So what’s left???

Tandem: I have decided to go with the Tandem t:slim X2. I am excited to move to a touchscreen device and am especially excited about the integrated Bluetooth and Tandem Updater. Do you notice that I used the word “excited” twice? When I selected the Animas Ping four years ago, I considered the t:slim and passed on it because of the lack of an upgrade program and I didn’t want a rechargeable pump. I never liked my Ping and was jealous of those who “loved” and were “excited” about their t:slims.

A huge selling-point of the X2 is that it will allow users to update the software in the future to accommodate new features, the first being integration with the Dexcom G5 CGM. Automated insulin delivery algorithms are also on the horizon. I personally hope that the Bluetooth connectivity will allow Bluetooth BG meters to automatically populate BG numbers into the pump. Although Medicare does not allow participation in hardwaretslim_x2_insulin_pump_front_view_rgb upgrade programs, my fingers are crossed that software updates will be allowed. I discussed the Medicare problem with my local Tandem Rep and he indicated that Tandem is aware of the issue and hopes to make Medicare recipients eligible for software updates. I know that nothing is guaranteed.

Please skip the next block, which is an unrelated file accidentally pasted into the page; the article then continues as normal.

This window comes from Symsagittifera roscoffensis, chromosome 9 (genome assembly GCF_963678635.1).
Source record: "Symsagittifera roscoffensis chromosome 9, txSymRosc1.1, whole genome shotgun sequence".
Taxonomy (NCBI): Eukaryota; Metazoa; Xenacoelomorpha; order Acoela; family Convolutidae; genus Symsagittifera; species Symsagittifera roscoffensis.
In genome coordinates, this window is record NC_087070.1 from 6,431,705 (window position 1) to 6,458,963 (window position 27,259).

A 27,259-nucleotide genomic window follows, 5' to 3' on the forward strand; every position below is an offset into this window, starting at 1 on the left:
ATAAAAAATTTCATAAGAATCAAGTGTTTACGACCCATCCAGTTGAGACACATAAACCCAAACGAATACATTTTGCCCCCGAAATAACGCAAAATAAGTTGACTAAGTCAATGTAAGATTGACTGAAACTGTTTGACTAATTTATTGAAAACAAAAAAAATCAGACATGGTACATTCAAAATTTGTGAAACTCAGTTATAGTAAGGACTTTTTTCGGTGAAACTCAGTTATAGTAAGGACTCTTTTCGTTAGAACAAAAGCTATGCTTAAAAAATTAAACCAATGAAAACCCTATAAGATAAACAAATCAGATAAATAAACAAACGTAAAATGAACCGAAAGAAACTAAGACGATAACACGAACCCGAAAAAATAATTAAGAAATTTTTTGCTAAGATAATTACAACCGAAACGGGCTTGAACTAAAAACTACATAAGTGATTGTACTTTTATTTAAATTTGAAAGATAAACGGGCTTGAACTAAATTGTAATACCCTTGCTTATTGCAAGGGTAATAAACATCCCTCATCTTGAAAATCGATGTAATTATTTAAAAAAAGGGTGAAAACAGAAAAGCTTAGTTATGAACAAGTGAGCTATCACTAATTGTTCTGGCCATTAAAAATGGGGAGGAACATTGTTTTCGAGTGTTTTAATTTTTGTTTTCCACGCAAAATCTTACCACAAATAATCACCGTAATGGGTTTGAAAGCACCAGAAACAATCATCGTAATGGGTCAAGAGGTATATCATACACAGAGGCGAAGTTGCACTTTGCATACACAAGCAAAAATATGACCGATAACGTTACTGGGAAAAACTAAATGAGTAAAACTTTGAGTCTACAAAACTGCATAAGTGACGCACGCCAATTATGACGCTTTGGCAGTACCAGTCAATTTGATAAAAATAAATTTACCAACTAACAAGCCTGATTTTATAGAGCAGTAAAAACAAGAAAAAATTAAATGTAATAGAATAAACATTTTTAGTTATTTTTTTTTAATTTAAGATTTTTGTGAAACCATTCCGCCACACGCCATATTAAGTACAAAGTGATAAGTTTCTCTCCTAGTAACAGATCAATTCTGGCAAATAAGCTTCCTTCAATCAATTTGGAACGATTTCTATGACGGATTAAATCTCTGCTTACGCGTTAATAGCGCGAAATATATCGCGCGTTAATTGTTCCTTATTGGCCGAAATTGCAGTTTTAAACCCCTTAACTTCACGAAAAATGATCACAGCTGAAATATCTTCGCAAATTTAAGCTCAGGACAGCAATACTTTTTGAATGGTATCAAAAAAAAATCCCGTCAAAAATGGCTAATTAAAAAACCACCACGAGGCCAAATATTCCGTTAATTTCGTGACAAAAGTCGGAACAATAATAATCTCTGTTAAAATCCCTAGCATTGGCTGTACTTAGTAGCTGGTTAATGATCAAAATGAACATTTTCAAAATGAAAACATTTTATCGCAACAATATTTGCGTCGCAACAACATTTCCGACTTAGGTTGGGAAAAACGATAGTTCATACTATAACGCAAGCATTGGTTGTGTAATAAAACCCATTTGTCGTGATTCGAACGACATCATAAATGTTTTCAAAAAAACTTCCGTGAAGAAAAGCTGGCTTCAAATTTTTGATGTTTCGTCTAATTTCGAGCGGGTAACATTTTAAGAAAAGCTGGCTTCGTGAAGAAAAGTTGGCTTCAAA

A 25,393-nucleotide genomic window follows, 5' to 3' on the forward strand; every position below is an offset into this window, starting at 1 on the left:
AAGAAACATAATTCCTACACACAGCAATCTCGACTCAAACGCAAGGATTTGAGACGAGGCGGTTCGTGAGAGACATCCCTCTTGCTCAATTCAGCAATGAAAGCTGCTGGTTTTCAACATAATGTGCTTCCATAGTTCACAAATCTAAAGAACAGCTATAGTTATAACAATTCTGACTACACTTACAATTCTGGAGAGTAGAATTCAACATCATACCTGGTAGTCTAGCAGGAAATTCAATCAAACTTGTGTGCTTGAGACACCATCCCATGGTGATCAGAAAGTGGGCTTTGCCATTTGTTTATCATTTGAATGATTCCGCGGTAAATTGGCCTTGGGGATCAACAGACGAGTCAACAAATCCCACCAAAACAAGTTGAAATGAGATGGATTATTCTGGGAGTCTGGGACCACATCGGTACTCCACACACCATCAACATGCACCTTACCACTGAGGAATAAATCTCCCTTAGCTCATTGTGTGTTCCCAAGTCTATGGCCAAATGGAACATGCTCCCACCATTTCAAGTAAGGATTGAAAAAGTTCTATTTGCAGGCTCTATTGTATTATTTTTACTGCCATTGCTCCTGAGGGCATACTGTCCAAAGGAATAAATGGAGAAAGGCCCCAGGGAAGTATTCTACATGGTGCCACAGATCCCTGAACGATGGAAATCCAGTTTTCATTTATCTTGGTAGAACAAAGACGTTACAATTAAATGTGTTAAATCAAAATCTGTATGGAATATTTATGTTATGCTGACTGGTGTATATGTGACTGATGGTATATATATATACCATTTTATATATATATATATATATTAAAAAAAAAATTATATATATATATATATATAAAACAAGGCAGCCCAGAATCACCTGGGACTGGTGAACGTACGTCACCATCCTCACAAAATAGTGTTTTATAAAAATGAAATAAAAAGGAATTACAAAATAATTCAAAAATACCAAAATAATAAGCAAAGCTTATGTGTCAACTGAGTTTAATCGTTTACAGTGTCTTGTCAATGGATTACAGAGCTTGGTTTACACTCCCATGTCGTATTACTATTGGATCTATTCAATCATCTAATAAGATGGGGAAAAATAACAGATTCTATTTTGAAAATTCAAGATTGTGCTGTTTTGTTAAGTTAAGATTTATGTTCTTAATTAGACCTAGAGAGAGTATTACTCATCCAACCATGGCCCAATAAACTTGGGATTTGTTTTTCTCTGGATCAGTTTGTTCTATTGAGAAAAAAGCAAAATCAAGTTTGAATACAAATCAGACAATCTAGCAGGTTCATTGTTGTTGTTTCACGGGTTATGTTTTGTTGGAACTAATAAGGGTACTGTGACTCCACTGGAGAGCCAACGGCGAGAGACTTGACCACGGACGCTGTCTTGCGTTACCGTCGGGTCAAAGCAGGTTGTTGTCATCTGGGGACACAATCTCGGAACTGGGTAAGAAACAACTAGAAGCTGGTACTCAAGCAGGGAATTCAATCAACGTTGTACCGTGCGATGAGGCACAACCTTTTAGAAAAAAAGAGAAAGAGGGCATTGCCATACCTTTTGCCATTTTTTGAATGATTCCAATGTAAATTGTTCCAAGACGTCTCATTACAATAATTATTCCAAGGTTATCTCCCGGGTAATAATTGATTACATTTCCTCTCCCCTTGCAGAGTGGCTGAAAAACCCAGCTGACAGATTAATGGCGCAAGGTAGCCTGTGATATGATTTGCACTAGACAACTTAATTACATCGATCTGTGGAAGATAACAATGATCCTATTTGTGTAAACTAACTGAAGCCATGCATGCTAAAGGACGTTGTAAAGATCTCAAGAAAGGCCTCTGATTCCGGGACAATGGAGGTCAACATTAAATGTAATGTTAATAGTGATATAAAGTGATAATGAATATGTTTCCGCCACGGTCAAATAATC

To tell the truth, I still do not want a rechargeable pump. I have always liked the confidence generated by a spare battery in my meter case. But I will adjust.

One Worry: